Sabine Saurugger University of Grenoble
Cherry and Orly will be presented with their Prize at this year's European Conference on Politics & Gender in Amsterdam
Cherry Miller studied at the University of Birmingham, where she read for her BA in Political Science and an MA in Social Research; and the University of Leeds, where she read for an MA in Politics and Parliamentary Studies, involving a placement with a Shadow Minister. Her ESRC 1+3 doctoral research, conducted in POLSIS at the University of Birmingham, explored ethnographically the everyday reproduction of gender in the ‘working worlds’ of the UK House of Commons.
Cherry started as a Postdoctoral Researcher and ethnographer in August 2018 in the European Research Council-funded EUGENDEM project: Gender, Party Politics and Democracy in Europe: A study of the European Parliament’s Political Groups, in Gender Studies at the University of Tampere. In this project, she is applying her ethnographic and parliamentary skills and knowledge to analyse the operation of gender in the (in)formal rules and practices of the political groupings of the European Parliament. She has a book contract with Palgrave Macmillan to publish her monograph of her doctoral research, titled: Gendering the Everyday in the House of Commons: Beneath the Spectacle.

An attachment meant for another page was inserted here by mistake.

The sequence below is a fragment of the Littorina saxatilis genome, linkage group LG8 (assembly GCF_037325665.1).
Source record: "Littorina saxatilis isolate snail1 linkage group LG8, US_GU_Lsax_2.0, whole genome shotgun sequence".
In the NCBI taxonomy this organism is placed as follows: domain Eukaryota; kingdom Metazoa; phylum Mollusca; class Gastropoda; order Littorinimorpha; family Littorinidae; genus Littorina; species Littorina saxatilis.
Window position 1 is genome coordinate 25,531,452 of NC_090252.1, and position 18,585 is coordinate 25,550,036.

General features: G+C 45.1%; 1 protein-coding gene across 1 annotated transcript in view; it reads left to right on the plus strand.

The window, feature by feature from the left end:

Orly holds an MA in Gender Studies and a PhD in Political Science, both from University College London. Later in 2019 she will take up a lectureship in the Politics of Gender at Newcastle University. Prior to her academic career, she worked for a number of gender-focused NGOs and a frontbench politician.
Her PhD investigates the intersectional effects of race and gender on news coverage of political campaigns by minority women. A quantitative and qualitative content analysis of local US, and national US and British newspaper coverage of recent elections reveals that minority women occupy a paradoxical position of hypervisibility and invisibility in the US and UK national press: a few individuals are singled out for exceptional attention while most candidates from this group struggle to receive recognition. In the US local press, minority women receive less coverage than comparable white women, and less positive coverage than comparable candidates from all other groups. Although minority women’s race and gender is foregrounded more often than that of white women and minority men, many of the relevant news frames are surprisingly positive. However, there remains scepticism and hostility to progressive measures which have so often been necessary to improve the descriptive representation of marginalised groups
More broadly, Orly argues that by considering only the effects of a single axis of identity such as race or gender, research on women or minorities in politics may run the risk of making claims that obscure the experiences of all but the most privileged within each group. Therefore, as the empirical results of her study demonstrate, intersectionality continues to offer great promise to gender and politics scholars. According to Orly, it is essential that research on women is inclusive of those who are most marginalised and least represented. The diversification of women in politics internationally provides the opportunity and the imperative to consider how gender and race intersect in this context.
Keywords: Gender, Feminism